Spine Protective Vests, etc.

Discussion in 'Softgoods: Clothing, Helmets, Goggles, and More' started by milkman, Jul 20, 2018.

  1. milkman

    milkman Booting up Skier

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    20 years ago in Europe I was surprised to see what looked like Motocross racers body armor in ski shop windows. Today I see European visitors wearing protective vests daily. It's certainly more comfortable than the stiff exoskeleton armor sold 20 years ago.
    I asked a couple of middle aged guys how often they wear their "body armor" and they said "every day". They said, "It's comfortable and it's warm so why not wear it". These were 50-60 year old male "on piste" skiers who were skiing with their wives on the day I talked with them. They wore it on over their long underwear but under everything else.
    How many people on this forum wear protective clothing regularly? Why? Why not?
     
  2. Doug Briggs

    Doug Briggs Making fresh tracks Pugski Ski Tester Industry Insider

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    I always wear a back protector when I race speed. Also a mouth guard.

    I have contemplated wearing the back protector for inbounds skiing as I tend to be in the trees or in steep open terrain with exposed and just barely covered rocks.
     
  3. scott43

    scott43 Making fresh tracks Skier

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    I don't wear one..I haven't contemplated wearing one. I just don't think I'm in that much danger based on how I ski. Having said that, the warmth thing is a good one..I see people mountain biking with protective gear and have no idea how they can wear that stuff, it's so hot. But in winter..yeah..kinda makes more sense to me.
     
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  4. epic

    epic Making fresh tracks Instructor

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    I've thought of wearing one. I think all racing kids should be required to wear them.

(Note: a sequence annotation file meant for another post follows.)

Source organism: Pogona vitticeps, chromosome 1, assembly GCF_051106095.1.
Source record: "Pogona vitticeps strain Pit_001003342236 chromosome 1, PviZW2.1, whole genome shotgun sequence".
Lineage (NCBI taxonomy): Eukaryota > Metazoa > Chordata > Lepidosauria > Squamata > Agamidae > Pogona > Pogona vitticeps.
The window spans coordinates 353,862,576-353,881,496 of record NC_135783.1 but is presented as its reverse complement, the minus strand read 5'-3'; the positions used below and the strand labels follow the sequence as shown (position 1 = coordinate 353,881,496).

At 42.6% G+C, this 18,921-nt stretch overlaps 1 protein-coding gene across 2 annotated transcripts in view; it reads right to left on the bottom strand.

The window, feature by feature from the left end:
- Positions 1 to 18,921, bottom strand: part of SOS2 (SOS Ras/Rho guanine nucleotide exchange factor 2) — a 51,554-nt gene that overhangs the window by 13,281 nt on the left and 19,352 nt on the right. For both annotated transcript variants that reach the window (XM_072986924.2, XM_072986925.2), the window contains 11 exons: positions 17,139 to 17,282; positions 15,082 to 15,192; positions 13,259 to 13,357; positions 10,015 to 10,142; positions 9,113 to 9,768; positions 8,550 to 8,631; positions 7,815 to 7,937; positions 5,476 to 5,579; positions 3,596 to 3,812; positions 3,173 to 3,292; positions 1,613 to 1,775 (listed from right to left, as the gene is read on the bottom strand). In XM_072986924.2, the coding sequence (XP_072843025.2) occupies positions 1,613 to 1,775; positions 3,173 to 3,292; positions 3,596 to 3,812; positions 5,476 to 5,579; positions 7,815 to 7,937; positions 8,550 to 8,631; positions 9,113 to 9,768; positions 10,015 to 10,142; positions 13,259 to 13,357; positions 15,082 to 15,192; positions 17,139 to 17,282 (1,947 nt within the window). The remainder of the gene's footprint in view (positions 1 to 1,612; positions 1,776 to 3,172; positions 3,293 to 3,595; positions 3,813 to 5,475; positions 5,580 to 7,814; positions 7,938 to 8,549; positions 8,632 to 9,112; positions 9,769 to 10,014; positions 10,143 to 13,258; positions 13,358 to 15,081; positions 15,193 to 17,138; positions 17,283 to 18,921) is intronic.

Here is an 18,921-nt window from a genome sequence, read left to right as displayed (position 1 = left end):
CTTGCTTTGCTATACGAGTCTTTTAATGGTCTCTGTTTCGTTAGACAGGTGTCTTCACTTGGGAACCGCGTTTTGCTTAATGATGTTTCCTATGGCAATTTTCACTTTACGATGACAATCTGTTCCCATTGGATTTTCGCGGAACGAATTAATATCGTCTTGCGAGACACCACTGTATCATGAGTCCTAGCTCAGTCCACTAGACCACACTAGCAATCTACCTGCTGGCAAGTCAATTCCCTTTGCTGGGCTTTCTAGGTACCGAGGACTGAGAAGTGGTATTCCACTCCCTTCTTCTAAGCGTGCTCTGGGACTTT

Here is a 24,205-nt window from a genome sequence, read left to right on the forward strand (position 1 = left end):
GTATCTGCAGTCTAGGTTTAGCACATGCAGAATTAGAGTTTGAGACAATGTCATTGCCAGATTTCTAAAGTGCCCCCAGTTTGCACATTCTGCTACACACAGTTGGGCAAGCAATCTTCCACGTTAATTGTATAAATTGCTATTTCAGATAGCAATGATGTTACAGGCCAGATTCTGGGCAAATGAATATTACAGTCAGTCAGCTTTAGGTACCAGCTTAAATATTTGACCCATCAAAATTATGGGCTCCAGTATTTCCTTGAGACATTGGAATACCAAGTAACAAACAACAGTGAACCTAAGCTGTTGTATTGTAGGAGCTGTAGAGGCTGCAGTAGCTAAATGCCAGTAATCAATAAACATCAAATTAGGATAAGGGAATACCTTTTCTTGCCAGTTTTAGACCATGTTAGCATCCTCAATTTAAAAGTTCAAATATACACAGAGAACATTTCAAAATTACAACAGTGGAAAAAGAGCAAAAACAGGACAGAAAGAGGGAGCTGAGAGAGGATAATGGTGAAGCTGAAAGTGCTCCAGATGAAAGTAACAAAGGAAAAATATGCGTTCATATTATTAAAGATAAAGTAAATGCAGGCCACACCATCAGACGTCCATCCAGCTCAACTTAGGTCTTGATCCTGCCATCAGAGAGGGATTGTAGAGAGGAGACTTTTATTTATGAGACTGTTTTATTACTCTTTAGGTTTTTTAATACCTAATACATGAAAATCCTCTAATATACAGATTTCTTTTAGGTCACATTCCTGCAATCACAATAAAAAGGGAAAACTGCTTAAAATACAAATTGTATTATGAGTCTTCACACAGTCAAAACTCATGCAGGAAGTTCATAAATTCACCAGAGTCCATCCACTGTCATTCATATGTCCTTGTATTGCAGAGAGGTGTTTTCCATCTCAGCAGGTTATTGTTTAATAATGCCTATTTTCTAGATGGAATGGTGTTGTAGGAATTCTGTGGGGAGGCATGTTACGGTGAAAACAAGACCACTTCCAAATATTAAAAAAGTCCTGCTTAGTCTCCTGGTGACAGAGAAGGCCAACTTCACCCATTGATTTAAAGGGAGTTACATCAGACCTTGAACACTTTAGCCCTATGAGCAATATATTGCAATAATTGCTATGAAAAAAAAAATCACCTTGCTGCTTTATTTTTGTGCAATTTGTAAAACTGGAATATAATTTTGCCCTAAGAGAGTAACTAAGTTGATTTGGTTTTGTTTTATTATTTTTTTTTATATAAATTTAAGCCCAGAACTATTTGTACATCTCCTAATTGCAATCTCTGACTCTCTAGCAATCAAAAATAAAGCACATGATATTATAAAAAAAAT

5. fatbob

    fatbob Out on the slopes Skier

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    Is this not an exact repost of an earlier thread?
     


  6. cantunamunch

    cantunamunch Meh Skier

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    More like three earlier ones.

    As I expressed in at least one of those other threads, I am still not convinced that mass adoption of hardshell spine armour should happen before we've come up with a workable solution to protect the section of spine below the ears and above the shoulders.
     
  7. LKLA

    LKLA Out on the slopes Skier

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    Why not adopt them? Even if it they help just a bit as long as they are not harmful then it would seem to be better to have one than to not be wearing one.

    Surely it is far from perfect - one of the reasons being what you point out - but that is the case to one degree or another with just about every piece of safety equipment.

    I just hope people (kids in particular) do not throw caution to the wind because they are wearing spine protection.
     
    Last edited: Jul 21, 2018
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  8. cantunamunch

    cantunamunch Meh Skier

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    Compensatory behaviour happens, certainly, but that wasn't my concern.

    That's the key sentence. And I don't want to find out, to pick a conceivable example, that wearing spine armor without a neck brace or similar energy dissipator increases whiplash injuries in falls where first impact was lower down, closer to the kidneys say.
     
  9. scott43

    scott43 Making fresh tracks Skier

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    Back protectors have been mandatory in motorcycle racing for years now. I wear one for track days where they're highly recommended and sometimes mandatory. There is nothing for neck injuries with that. A situation made worse when you have a relatively heavy motorcycle helmet on your head. I don't know off-hand of any stats for neck injuries before/after back protectors. I don't think there are many motorcycle racers/track day riders who would forego the back protector regardless.
     
  10. cantunamunch

    cantunamunch Meh Skier

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    Leatt:

    https://www.amazon.com/Leatt-Brace-Street-Motorcycle-Armor/dp/B005X21ESM

    Airbag brace:
    http://www.chainreactioncycles.com/..._dc|pcrid|253669369657|pkw||pmt||prd|590912US

    MX foam brace, primarily for landing compression and hyperextension type muscular sprains:

    https://www.motosport.com/product/?...01-Y001&pssource=true&rkg_id=0&segment=badger
     
  11. scott43

    scott43 Making fresh tracks Skier

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    I've never seen any of those on the street or track. I guess they're in use? Dunno. Airbags are for sure more popular now but out of price range for most street peeps I imagine. Pro riders are using them for sure.